Wednesday, 21 May 2014

New Government Formed in Armenia

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By Haroutiun Khachatrian (05/21/2014 issue of the CACI Analyst)

In April-May, 2014, a new government was formed in Armenia and about half of the former ministers lost their posts. However, the principal targets of the new government, headed by the new Prime Minister Hovik Abrahamyan, seem identical to those of its predecessor. The ruling Republican Party of Armenia declared its ambition to remain the leading political force at least until 2025.

On April 3, 2014, Tigran Sargsyan, the 12th Prime Minister of post-Soviet Armenia, resigned after six years in office. According to the official statement, he resigned due to personal reasons but several observers believe that the true reason was the decision of the Armenian Constitutional Court, according to which many articles of the Law on cumulative pension system presented by Sargsyan’s government contradict Armenia’s Constitution. Meanwhile, President Serzh Sargsyan is greatly interested in introducing this system and the Court’s decision was made public one day before the PM’s resignation.

On April 13, Abrahamyan, the 56 year-old Chairman of the National Assembly and a member of the Republican Party, was appointed the new PM by a presidential decree. Whereas the previous PM is a well-educated economist – Sargsyan was the chairman of Armenia’s Central Bank for ten years – Abrahamyan is a political leader. His previous carrier includes posts such as city mayor and governor, and he was a minister of territorial governance and deputy PM in a previous government.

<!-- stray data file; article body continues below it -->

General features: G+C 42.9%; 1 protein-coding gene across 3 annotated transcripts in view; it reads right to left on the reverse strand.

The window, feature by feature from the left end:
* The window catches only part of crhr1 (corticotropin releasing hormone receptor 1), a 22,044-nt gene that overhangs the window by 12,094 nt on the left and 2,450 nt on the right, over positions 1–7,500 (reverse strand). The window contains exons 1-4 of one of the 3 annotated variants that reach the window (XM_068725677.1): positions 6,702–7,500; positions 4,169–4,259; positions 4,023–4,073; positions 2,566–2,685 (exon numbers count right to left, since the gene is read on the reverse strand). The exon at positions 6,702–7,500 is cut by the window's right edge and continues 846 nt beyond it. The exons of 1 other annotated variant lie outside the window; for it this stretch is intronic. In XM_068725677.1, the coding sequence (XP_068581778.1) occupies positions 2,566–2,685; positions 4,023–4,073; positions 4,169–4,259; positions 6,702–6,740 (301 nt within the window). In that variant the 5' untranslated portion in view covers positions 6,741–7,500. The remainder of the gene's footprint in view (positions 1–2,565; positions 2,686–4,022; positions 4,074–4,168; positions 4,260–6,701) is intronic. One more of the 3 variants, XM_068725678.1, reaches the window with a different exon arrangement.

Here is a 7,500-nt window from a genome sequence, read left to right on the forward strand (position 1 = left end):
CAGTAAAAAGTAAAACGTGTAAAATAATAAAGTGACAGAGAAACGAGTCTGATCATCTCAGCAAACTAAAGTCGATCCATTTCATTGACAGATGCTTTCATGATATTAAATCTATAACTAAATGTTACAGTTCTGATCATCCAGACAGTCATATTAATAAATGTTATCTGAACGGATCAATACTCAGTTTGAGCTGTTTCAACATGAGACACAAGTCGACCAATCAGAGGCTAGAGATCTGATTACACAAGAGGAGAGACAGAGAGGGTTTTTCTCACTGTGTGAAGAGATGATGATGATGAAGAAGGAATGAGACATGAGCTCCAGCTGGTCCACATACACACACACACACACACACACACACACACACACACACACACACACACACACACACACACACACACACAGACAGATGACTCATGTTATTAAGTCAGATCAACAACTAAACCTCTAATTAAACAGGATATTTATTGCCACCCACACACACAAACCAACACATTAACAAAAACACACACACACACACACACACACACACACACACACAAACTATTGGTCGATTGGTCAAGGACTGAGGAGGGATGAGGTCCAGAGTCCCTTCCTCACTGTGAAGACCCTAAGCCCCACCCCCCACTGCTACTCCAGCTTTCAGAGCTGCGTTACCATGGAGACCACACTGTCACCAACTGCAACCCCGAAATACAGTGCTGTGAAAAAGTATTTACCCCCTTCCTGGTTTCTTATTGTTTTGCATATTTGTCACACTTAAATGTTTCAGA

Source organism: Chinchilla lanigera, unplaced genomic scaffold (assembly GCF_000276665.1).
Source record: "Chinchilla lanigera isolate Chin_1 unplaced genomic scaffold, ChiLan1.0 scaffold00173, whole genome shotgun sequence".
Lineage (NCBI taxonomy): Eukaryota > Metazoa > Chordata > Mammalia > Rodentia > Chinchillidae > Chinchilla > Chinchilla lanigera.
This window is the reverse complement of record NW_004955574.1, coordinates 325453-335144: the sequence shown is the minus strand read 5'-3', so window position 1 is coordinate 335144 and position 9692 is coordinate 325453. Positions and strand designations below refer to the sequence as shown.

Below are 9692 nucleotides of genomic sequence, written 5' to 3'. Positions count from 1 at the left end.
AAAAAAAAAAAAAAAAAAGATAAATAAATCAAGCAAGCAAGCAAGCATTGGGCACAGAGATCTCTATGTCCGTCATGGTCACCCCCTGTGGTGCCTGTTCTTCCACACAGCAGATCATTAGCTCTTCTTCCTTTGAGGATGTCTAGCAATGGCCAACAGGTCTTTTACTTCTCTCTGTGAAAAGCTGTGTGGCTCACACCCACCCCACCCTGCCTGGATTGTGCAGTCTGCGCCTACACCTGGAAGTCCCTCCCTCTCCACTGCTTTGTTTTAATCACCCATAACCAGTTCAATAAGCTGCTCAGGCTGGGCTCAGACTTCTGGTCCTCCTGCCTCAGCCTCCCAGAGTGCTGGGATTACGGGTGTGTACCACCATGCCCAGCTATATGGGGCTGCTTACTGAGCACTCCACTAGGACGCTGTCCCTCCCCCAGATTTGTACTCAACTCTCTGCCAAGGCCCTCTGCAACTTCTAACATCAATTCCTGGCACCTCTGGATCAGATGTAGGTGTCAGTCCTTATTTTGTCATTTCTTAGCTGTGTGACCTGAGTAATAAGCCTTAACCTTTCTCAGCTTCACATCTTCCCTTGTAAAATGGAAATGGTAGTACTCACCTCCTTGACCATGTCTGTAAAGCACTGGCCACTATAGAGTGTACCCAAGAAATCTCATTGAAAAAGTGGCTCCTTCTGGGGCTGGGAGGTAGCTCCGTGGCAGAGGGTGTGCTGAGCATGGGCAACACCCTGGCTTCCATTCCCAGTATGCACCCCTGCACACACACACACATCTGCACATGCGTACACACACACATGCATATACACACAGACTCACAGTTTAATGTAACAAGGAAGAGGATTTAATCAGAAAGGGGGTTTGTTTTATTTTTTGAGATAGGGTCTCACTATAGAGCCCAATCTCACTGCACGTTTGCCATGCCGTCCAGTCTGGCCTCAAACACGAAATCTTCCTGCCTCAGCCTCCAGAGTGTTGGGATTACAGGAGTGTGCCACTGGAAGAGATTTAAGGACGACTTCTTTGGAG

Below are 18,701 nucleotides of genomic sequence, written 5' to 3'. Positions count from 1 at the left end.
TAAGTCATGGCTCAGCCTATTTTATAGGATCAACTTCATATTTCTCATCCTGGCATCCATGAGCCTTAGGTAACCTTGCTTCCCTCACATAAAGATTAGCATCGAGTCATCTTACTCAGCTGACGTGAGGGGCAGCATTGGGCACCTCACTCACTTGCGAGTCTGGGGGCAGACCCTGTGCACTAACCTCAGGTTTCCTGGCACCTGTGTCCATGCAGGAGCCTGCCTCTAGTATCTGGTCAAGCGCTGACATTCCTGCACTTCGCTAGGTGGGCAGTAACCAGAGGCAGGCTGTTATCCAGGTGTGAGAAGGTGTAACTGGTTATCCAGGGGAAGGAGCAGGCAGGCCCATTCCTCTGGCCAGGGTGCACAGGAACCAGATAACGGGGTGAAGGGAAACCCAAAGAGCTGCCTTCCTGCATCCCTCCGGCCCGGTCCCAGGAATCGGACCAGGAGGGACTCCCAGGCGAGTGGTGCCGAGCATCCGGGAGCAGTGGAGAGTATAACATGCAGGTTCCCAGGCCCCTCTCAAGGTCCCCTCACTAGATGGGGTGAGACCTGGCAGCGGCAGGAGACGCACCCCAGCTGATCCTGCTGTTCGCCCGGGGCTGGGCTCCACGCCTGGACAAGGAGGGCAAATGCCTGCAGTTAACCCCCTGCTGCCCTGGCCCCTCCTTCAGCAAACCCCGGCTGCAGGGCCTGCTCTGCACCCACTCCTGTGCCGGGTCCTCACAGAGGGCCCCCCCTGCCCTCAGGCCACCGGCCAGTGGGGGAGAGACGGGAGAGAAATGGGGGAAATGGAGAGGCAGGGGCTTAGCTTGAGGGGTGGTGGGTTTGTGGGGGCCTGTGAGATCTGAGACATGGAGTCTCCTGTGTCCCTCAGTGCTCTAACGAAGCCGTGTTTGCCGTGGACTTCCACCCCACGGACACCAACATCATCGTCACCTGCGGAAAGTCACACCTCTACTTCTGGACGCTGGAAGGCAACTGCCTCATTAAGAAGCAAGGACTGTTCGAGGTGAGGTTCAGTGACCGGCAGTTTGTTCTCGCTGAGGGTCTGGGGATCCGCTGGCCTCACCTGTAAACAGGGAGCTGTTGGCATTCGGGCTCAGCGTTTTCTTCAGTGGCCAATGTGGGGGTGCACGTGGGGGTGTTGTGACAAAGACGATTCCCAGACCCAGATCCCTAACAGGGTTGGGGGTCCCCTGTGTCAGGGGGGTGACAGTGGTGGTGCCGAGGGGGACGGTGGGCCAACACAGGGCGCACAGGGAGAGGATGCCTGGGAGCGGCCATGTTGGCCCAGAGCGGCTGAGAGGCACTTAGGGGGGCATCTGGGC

Although nothing was formally changed as Sargsyan, a vice-president of the ruling Republican Party, was replaced by another vice-president, Abrahamyan, the events will have political implications. Most prominently, the Orinats Yerkir (Country of Law) party, which has partnered with the Republican Party during the last six years, decided to leave the government. The official reason was that the candidacy of the party’s leader, Artur Baghdasaryan, was not even considered when choosing the new PM. Baghdasaryan who, in his own words, is a good friend of President Sargsyan, resigned as Secretary of Armenia’s National Security Council on April 25 and said he would likely take up a post as Board Chairman of the Collective Security Treaty Organization Academy.

All three ministers belonging to Orinats Yerkir, including the ministers of Agriculture, Sergo Karapetian, Emergency Situations, Armen Yeritsyan, and Urban Development, Samvel Tadevosyan, preferred to remain in the new government and were immediately excluded from the party. Whereas the former two became members of Abrahamyan’s government, Tadevosyan subsequently had to leave his ministerial seat.

Due to its prevalence in the National Assembly, the Republican Party was indifferent to the loss of its partner. It has formed the entire government of its own members or of non-partisans. Observers have expressed various opinions on why Orinats Yerkir decided to go into opposition, yet it was probably a strategic move ahead of the general elections in 2017.